|Circulation||5,422 (Jan-Dec 2015)|
|Final issue||December 2016|
|Company||Dennis Publishing Ltd.|
Micro Mart was a weekly computer magazine published in the United Kingdom by Dennis Publishing Ltd.. As of 2015, it had a circulation of 5,422. In a letter to subscribers in December 2016 it was announced that the magazine would cease publication with issue No 1445 (published just after Christmas 2016): "After 30 amazing years of telling it like it is, Micro Mart magazine is logging off."
The magazine contained news, reviews, articles, and classified adverts covering many popular areas of computing (both in hardware and software areas). The magazine's articles are targeted at many different levels of expertise, from beginners' tasks (such as working with Word documents, setting up a simple wireless network, or building a water-cooled PC) to more advanced articles (such as working with Linux kernels or becoming a shareware author).
The magazine was also notable for being the only publication in the UK to still regularly cover the Amiga market, most magazines having abandoned coverage of the format in the years following the collapse of Commodore.
Micro Mart was launched in November 1985 as a fortnightly publication called Micro Computer Mart consisting of classified advert listings for the computer trade. The magazine soon expanded in editorial content to include articles and reviews from many realms of computing. It became popular with both amateur and professional system builders. In 1991, due to reader demands, Micro Mart moved to a weekly format.
On 14 November 2002 (issue 723) the magazine moved to a full colour format, having previously been printed in black and white. At this time, Micro Mart also expanded in content (for example Ask Jason moved from 1 to 2 pages).
Since then, the magazine celebrated its 30th birthday, its 1,400th issue and had several design changes, the most recent in 2011.
Micro Mart was initially published by MicroMart (UK) Ltd. Owners Stewart Somerville and Roy Perrin, along with Stewart's wife Fiona, controlled publication and distribution of the magazine until 28 February 1995 when Trinity Publications (a subsidiary of the Trinity Mirror group) bought the company. On 12 June 2006 the magazine was bought by Dennis Publishing Ltd. after a deal brokered by Ian Savage Publishing. The magazine joined the ranks of titles such as Computer Shopper, PC Pro, and Custom PC.
The magazine was under the editorship of Anthony Enticknap, whose leadership in recent years saw the magazine solidifying its sales and readership figures at a time when traditional print media was being squeezed by the Internet. The magazine was overseen by Simon Brew.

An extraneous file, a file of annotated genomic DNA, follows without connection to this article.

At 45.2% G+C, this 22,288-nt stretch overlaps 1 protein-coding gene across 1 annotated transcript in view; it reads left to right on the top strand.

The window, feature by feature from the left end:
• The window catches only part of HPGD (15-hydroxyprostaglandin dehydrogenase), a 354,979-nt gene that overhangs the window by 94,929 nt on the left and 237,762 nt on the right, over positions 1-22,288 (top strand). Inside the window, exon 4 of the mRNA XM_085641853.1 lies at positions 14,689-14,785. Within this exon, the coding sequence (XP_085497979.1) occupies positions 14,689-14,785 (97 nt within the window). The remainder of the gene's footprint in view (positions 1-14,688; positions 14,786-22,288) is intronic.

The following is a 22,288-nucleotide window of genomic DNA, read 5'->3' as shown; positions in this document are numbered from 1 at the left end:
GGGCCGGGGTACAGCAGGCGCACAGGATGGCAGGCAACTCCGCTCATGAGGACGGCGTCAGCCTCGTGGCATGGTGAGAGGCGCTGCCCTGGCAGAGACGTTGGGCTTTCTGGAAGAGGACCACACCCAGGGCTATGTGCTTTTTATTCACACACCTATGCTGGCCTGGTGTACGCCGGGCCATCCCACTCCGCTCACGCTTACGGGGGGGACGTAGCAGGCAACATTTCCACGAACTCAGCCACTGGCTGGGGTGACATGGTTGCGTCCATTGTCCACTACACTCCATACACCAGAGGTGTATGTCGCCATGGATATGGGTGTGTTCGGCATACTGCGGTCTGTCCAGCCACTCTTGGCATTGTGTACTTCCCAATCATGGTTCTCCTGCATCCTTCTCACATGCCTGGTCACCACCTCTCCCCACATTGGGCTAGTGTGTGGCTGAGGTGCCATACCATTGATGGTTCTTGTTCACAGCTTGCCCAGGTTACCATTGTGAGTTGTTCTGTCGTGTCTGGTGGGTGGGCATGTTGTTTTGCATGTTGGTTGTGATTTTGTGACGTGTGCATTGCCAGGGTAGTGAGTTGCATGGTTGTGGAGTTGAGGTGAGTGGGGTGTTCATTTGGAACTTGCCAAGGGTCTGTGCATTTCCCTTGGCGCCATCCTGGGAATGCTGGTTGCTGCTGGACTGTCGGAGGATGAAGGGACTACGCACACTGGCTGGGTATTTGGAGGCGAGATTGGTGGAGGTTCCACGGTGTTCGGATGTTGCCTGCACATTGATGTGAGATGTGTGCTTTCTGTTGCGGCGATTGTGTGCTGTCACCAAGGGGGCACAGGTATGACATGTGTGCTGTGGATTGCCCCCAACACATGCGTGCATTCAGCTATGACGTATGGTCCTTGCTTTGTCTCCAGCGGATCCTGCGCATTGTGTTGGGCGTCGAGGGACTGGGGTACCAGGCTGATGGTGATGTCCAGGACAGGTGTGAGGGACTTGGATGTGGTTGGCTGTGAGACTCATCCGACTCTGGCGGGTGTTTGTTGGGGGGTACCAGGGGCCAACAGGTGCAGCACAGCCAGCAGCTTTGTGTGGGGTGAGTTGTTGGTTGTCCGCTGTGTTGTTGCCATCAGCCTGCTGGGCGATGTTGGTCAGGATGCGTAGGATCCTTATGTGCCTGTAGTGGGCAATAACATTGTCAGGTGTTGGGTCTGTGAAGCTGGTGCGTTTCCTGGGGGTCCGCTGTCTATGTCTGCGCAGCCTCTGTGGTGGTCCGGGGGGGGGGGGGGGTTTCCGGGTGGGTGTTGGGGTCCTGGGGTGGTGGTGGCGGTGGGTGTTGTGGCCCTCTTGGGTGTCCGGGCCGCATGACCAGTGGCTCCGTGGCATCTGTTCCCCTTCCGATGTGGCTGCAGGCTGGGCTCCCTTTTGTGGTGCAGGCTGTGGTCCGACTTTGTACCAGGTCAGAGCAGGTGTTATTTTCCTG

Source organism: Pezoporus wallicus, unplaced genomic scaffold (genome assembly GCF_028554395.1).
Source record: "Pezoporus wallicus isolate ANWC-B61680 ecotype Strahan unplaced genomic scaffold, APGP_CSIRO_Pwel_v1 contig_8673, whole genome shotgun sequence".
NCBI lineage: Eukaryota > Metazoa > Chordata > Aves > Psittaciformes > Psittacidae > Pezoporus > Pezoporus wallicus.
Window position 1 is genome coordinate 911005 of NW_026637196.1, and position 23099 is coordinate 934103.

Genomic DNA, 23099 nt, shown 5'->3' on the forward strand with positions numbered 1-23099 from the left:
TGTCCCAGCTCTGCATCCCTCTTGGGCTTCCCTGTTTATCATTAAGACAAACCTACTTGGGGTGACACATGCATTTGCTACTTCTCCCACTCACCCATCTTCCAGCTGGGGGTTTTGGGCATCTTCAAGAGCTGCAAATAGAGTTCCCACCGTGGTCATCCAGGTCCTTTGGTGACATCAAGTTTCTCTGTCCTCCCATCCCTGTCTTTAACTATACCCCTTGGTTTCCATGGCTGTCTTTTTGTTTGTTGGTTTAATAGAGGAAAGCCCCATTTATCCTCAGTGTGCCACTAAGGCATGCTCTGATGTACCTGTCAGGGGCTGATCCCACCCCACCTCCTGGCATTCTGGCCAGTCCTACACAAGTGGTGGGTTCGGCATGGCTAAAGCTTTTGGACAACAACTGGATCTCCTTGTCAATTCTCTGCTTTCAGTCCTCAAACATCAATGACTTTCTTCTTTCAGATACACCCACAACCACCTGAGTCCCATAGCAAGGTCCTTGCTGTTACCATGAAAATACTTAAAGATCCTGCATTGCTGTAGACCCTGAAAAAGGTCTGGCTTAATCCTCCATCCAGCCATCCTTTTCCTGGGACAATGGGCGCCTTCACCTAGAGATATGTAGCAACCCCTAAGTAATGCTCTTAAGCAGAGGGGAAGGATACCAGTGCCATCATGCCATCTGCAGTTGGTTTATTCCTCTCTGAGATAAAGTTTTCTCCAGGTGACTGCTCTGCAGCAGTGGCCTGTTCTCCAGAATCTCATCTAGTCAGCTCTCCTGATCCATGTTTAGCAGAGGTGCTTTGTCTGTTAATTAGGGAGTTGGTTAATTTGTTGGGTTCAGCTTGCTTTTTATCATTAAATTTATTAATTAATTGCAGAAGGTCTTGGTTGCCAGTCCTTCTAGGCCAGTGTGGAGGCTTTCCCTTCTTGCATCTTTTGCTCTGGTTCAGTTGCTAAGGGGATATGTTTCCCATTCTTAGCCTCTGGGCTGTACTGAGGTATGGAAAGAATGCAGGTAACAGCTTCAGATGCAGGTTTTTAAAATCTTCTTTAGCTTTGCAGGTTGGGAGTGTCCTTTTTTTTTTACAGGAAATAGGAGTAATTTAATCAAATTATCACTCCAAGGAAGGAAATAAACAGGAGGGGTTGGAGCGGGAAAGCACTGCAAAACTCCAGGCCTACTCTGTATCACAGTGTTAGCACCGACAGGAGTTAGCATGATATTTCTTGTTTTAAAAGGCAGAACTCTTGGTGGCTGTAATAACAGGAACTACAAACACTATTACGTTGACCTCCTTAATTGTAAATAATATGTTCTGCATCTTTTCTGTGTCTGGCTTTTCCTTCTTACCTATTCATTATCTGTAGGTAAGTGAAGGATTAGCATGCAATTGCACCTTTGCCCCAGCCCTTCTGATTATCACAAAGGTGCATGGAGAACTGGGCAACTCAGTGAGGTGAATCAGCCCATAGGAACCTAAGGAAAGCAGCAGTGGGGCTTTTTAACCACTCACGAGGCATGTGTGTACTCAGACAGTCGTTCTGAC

Micro Mart had several quirks that helped to give it an identity. For example, the disclaimer printed at the end of the magazine was ended with a short insight into the news and events in the editorial office. One feature of Micro Mart was the images of the regular experts placed alongside their columns.
As well as this, there were several other quirky additions to the magazine that did not contribute to the 'normal' content. For example, a regular feature of the news section was Tales from the Towers (Micro Mart Towers being the pet name for the editorial offices used by magazine staff and contributors). Written by staff writer Michelle, this section gave a light-hearted look at the week's events in the editorial office. When the offices moved from Birmingham to London and Michelle left the team, TFTT became Tales from the Shed written by editor Simon Brew for a while, but was not included in the magazine.
The magazine was the only English language commercial magazine to still have a regular section dedicated to the Amiga platform (this article celebrated its tenth birthday). This came about after readers requested such coverage and after several requests the Amiga section was launched.
Many sections in the magazine were devoted to reader contributions. The regular caption competition invited readers to submit a caption for a computing related image. A less regular addition was called Readers' dives. As the name suggests, this feature printed images of readers' computer rooms (or dives). One section that gained more response was the Windows Crashing feature, where readers sent in pictures of Microsoft Windows going wrong in public places (such as cash machines or photo booths). This particular feature was replaced on one occasion with 'EVE Online Crashing', a news story/user submission hybrid featuring a crash occurring during the advert break of an EVE online Tournament.